The Etiology of Fatty Liver Hemorrhagic Syndrome (FLHS)

Dr. Squire's lab continues to investigate the etiology of the Fatty Liver Hemorrhagic Syndrome (FLHS) that appears sporadically in layer flocks. Up to now their research has concentrated mainly on dietary substances that can result in oxidative damage to body tissues. However, their latest research data suggest that defects in the hen's blood clotting system may be a factor triggering FLHS. Blood clotting generally results in response to some rupture of a blood vessel. The damaged blood vessel releases what is called a tissue factor (TF), which initiates the series of biochemical reactions leading to the formation of a blood clot. Normal and FLHS birds, from a selected strain, were examined for blood clotting responses. The data indicated that blood clotting activity was not reduced in FLHS birds. However, the data indicated that there was a significant difference in the production of thrombin, a significant blood clotting protein, in normal versus FLHS birds. The use of human TF as compared to a chicken TF, exaggerated this difference and thus provides an interesting model for further studies with FLHS plasma. Since FLHS plasma has a higher lipid content than normal chicken plasma, and phospholipid is required as a cofactor in assay procedures, future research will look at differences in phospholipid concentration in plasma as a contributing factor in triggering FLHS.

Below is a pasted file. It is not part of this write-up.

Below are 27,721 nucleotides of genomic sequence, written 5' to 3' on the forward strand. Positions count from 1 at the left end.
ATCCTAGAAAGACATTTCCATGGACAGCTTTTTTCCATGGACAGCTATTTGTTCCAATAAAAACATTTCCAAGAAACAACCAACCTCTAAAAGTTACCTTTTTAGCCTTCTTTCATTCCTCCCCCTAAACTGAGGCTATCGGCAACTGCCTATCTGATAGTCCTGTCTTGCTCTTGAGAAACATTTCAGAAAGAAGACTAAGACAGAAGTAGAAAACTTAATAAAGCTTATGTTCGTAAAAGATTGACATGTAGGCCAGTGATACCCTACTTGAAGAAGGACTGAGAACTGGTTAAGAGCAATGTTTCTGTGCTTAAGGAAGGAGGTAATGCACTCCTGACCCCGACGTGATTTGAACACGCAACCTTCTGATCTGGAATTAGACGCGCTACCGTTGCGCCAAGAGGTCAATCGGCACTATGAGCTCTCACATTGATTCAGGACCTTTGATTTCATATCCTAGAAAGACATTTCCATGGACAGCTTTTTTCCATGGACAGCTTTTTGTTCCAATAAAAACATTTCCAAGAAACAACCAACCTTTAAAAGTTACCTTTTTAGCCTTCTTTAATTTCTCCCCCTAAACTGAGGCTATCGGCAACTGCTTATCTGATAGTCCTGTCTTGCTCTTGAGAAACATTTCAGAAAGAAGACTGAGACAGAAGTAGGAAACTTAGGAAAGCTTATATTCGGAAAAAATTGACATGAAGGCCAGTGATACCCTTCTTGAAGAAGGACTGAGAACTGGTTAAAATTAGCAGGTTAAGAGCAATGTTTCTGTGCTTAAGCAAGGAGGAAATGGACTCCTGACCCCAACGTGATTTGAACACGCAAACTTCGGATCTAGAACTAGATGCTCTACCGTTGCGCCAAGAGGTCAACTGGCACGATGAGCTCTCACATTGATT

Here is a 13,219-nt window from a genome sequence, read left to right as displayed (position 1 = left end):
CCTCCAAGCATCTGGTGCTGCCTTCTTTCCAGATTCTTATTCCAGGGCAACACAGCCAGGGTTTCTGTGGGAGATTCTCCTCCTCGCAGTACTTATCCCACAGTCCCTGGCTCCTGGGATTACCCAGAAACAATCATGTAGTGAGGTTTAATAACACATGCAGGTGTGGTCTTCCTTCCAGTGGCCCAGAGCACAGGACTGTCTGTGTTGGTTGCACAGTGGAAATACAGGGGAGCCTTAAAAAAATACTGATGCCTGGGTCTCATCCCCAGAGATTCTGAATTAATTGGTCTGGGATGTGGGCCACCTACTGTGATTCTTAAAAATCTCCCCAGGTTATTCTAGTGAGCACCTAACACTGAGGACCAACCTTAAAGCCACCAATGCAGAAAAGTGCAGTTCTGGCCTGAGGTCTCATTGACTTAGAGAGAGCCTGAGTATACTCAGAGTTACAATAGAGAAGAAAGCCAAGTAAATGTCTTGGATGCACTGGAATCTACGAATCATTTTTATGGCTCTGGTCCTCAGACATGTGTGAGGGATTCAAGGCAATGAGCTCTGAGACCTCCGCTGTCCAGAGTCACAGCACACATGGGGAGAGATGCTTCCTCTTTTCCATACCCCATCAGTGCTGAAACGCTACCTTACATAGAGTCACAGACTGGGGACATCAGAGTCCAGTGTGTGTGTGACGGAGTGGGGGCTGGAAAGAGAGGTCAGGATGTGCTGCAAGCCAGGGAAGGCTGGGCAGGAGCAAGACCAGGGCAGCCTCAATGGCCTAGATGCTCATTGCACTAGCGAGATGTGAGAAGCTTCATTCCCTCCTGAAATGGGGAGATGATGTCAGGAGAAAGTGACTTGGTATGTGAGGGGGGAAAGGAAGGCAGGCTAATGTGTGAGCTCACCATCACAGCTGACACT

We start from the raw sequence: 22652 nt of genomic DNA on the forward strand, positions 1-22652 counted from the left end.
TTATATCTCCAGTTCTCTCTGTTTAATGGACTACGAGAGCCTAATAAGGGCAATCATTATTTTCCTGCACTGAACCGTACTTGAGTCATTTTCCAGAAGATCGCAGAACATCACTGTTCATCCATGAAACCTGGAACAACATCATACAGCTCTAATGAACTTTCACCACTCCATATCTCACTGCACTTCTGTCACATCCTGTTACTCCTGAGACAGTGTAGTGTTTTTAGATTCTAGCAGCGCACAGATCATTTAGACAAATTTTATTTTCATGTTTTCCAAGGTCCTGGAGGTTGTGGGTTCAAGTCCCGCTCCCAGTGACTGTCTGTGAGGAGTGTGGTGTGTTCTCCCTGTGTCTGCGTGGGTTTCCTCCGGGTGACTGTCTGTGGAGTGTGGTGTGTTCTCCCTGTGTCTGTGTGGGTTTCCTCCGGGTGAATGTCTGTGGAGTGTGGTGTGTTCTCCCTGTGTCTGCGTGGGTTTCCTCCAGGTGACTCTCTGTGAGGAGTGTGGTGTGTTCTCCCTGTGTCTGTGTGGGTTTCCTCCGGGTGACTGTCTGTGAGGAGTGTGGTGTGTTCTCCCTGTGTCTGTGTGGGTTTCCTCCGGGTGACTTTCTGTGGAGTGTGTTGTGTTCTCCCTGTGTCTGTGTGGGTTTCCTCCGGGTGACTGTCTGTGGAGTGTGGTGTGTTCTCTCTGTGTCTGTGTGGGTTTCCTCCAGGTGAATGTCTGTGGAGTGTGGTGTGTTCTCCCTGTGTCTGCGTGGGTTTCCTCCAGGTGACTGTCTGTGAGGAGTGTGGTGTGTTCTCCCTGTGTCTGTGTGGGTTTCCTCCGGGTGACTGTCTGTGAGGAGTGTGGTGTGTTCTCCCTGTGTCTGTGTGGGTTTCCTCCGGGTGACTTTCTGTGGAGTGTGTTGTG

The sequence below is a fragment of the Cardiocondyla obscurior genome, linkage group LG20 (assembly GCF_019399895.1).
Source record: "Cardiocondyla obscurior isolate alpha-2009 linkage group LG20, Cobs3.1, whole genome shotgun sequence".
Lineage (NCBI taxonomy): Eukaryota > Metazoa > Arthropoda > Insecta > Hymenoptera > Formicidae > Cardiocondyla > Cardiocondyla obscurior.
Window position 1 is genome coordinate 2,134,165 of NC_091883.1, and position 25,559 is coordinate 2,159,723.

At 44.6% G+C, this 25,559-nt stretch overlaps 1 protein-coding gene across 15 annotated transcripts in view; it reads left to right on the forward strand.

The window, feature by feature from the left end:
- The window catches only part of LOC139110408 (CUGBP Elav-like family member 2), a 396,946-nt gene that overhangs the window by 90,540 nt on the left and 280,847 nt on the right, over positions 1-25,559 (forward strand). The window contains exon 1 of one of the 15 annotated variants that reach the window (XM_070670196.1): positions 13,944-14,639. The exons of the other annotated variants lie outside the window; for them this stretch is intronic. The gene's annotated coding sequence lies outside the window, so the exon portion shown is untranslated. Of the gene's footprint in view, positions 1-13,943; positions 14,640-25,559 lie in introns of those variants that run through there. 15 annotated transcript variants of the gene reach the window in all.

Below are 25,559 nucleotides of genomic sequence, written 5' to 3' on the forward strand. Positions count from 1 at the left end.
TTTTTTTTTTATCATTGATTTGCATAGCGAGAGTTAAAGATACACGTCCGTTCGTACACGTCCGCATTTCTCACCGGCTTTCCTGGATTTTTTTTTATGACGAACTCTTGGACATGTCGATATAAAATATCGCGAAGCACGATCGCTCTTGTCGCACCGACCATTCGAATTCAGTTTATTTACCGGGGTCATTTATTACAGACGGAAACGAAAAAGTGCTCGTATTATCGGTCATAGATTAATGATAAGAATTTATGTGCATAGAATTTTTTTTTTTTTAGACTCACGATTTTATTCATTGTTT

Dr. Squire's lab is also continuing their studies on the prevention of ascites in broilers. In their proposed research they intend to investigate dietary fatty acid composition, fat quality, antioxidants and organic phosphates on the incidence of ascites. These dietary factors will be investigated for their effect on deformability of red blood cells and resistance to blood flow through the lungs. Also, genetic and biochemical factors affecting oxygen transfer to the tissues will also be studied.

Ascites continues to be a major factor leading to broiler condemnations. Thus understanding some of the biochemical factors that can possibly interact to trigger the disease, is an important step in helping to provide answers that may eventually lead to alleviating this problem.

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Author: Jim Squires - Professor Biochemistry and Molecular Biology/University of Guelph; Pat Gentry - Professor Biomedical Science/University of Guelph
Creation Date: 1 June 2001
Last Reviewed: 8 June 2010